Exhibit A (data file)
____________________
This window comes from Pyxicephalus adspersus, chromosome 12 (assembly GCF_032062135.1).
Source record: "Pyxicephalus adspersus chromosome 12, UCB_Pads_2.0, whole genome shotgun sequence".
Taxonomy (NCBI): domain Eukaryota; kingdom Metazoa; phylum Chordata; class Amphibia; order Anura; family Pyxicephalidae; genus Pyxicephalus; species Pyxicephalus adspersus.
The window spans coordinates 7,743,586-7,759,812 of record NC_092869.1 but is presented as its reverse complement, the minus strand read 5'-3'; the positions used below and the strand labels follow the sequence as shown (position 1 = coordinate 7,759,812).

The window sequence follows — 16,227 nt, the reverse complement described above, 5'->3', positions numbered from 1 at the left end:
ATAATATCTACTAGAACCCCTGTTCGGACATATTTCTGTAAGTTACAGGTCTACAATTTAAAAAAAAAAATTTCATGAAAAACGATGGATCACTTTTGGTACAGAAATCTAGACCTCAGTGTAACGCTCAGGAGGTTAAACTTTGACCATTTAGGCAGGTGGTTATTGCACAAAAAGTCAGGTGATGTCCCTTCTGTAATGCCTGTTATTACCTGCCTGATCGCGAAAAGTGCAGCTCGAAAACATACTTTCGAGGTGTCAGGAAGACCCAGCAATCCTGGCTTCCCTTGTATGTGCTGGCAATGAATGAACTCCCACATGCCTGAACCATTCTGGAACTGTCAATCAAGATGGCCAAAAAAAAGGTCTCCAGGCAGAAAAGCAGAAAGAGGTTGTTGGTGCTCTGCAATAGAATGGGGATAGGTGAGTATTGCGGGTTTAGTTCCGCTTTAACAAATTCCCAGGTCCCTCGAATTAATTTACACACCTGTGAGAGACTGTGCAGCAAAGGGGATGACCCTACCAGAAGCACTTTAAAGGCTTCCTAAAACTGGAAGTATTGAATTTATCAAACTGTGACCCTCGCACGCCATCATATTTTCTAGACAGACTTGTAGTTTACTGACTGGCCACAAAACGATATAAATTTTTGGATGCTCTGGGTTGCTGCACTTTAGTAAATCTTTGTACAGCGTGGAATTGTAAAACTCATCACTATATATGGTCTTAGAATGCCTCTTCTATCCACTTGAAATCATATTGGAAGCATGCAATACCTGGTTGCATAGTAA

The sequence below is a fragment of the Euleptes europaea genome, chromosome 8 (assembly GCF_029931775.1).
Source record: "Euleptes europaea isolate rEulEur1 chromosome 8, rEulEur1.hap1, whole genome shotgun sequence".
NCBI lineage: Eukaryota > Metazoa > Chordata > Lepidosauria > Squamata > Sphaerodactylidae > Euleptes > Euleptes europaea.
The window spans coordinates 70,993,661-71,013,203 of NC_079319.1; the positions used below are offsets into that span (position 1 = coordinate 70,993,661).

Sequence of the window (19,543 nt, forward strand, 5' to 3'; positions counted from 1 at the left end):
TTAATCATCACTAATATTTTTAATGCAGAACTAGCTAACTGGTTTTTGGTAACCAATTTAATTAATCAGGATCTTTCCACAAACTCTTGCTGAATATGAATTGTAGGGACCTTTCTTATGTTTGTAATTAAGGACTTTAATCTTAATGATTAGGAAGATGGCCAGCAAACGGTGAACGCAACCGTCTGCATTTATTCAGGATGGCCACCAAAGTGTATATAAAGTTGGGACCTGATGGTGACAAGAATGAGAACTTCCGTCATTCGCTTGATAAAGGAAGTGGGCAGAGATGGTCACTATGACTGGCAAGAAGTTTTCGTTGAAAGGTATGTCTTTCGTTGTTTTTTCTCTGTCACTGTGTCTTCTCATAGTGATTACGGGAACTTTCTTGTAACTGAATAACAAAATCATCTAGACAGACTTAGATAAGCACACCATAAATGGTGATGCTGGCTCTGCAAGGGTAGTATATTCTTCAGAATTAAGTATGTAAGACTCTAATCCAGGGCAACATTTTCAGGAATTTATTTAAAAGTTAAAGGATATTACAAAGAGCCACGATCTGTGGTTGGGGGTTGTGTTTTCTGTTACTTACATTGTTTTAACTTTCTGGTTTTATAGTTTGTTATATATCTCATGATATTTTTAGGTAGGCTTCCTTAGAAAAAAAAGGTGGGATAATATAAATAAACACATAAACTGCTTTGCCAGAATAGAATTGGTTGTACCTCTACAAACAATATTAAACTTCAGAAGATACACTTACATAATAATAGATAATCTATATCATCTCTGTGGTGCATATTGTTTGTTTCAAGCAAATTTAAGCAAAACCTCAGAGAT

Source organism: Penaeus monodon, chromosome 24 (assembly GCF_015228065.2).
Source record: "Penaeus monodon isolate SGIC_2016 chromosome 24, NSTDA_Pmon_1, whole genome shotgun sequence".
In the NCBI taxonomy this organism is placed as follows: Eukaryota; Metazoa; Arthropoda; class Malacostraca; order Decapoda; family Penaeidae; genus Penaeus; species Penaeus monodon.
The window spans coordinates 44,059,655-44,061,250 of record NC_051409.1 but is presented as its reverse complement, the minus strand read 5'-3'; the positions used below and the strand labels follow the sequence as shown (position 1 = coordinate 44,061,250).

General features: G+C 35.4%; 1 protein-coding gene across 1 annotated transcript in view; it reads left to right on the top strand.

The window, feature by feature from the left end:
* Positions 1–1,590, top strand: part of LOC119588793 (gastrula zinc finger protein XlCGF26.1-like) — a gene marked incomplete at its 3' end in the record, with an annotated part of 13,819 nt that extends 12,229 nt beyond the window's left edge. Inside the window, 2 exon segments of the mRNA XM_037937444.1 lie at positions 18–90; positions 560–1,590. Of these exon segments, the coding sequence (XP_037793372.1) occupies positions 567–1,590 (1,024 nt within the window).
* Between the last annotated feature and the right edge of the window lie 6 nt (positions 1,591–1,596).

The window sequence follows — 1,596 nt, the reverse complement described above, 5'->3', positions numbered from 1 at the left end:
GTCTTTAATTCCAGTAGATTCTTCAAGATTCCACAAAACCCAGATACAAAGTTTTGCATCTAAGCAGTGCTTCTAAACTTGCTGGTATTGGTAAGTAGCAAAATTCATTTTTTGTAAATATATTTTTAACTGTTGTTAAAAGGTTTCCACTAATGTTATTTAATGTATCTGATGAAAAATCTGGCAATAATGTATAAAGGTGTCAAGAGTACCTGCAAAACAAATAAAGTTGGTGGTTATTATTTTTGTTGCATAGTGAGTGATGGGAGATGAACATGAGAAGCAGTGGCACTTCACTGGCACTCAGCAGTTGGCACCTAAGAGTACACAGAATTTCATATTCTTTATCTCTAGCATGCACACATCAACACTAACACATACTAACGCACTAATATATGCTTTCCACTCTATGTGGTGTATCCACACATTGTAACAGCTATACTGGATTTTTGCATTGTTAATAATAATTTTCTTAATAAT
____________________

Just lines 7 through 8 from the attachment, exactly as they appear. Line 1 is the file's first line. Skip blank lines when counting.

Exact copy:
The sequence below is a fragment of the Euleptes europaea genome, chromosome 8 (assembly GCF_029931775.1).
Source record: "Euleptes europaea isolate rEulEur1 chromosome 8, rEulEur1.hap1, whole genome shotgun sequence".